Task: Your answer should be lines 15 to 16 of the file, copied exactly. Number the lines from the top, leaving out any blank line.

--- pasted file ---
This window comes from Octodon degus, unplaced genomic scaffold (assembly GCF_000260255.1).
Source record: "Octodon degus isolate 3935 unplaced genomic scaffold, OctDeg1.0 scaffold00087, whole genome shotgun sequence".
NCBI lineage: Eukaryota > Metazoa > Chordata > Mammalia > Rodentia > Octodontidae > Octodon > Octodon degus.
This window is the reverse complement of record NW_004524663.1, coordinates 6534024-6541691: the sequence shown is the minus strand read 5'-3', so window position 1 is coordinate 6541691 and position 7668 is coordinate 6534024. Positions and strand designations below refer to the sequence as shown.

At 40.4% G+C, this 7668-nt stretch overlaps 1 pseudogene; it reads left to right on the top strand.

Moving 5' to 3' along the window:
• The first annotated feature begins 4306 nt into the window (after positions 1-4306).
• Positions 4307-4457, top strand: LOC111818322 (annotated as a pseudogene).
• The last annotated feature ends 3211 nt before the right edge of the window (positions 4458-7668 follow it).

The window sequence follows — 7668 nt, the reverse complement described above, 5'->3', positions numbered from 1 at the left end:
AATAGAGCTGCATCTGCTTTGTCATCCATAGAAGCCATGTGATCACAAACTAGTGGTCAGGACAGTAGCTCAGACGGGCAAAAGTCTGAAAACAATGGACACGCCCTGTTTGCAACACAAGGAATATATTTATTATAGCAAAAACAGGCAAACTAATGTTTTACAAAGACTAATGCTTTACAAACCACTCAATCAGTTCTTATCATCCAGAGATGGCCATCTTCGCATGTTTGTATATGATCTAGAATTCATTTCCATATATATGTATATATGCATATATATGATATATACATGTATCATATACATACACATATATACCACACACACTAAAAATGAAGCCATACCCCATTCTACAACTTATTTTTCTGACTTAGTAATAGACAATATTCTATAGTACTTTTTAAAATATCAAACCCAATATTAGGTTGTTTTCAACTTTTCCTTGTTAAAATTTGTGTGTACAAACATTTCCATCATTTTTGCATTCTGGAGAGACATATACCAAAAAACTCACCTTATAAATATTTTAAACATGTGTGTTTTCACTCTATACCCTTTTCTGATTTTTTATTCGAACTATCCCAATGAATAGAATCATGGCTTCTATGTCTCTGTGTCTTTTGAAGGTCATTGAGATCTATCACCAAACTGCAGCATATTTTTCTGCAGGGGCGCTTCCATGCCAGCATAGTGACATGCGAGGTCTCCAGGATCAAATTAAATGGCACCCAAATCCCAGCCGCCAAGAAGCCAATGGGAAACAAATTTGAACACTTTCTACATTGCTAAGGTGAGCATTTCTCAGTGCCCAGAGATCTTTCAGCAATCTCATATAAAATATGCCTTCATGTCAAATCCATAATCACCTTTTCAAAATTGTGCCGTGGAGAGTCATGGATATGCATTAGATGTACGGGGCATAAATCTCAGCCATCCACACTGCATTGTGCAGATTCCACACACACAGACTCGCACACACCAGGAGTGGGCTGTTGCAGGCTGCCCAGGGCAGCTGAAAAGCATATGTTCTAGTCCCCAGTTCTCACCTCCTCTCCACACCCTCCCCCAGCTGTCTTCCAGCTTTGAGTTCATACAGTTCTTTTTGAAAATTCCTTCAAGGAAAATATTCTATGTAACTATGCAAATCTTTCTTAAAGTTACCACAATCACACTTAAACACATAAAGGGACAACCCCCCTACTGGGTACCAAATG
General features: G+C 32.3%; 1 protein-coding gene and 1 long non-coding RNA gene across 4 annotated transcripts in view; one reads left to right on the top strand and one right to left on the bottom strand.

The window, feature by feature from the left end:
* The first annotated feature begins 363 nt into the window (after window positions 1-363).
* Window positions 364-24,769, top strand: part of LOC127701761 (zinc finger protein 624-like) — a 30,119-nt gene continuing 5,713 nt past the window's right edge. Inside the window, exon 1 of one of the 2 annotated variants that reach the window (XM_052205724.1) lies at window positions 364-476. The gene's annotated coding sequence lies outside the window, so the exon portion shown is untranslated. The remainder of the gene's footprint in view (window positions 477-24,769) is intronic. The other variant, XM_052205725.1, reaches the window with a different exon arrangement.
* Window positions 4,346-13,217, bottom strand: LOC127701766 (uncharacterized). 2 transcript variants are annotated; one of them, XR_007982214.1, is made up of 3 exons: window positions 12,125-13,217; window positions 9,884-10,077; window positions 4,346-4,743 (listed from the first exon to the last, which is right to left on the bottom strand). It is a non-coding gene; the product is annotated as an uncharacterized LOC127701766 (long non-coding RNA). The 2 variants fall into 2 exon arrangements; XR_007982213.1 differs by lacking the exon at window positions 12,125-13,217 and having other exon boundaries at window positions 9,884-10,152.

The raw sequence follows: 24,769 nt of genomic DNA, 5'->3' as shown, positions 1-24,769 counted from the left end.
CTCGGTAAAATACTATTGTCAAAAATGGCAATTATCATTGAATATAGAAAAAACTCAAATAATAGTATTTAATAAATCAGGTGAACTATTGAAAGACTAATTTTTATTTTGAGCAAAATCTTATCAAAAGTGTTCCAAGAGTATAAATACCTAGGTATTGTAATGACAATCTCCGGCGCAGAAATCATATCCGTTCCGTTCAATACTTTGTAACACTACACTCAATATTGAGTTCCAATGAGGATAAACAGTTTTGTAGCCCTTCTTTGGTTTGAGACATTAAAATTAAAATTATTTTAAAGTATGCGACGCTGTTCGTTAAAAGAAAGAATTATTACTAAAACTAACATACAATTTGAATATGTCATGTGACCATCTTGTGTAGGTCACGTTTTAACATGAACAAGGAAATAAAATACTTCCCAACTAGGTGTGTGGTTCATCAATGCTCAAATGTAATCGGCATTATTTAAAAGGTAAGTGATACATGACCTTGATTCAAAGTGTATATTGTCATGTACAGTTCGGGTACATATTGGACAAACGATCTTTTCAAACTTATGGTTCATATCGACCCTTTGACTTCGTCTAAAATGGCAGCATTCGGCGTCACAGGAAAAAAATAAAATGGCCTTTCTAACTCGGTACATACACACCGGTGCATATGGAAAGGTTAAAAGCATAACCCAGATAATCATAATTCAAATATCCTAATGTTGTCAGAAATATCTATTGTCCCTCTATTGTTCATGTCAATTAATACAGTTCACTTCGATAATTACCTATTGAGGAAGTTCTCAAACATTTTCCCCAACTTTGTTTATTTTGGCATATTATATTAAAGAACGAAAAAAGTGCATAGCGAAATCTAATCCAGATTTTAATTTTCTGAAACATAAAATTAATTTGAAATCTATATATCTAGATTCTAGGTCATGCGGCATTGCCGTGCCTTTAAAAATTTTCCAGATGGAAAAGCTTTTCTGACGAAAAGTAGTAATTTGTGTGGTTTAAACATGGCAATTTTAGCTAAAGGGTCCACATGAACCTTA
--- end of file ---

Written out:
* Window positions 364-24,769, top strand: part of LOC127701761 (zinc finger protein 624-like) — a 30,119-nt gene continuing 5,713 nt past the window's right edge. Inside the window, exon 1 of one of the 2 annotated variants that reach the window (XM_052205724.1) lies at window positions 364-476. The gene's annotated coding sequence lies outside the window, so the exon portion shown is untranslated. The remainder of the gene's footprint in view (window positions 477-24,769) is intronic. The other variant, XM_052205725.1, reaches the window with a different exon arrangement.
* Window positions 4,346-13,217, bottom strand: LOC127701766 (uncharacterized). 2 transcript variants are annotated; one of them, XR_007982214.1, is made up of 3 exons: window positions 12,125-13,217; window positions 9,884-10,077; window positions 4,346-4,743 (listed from the first exon to the last, which is right to left on the bottom strand). It is a non-coding gene; the product is annotated as an uncharacterized LOC127701766 (long non-coding RNA). The 2 variants fall into 2 exon arrangements; XR_007982213.1 differs by lacking the exon at window positions 12,125-13,217 and having other exon boundaries at window positions 9,884-10,152.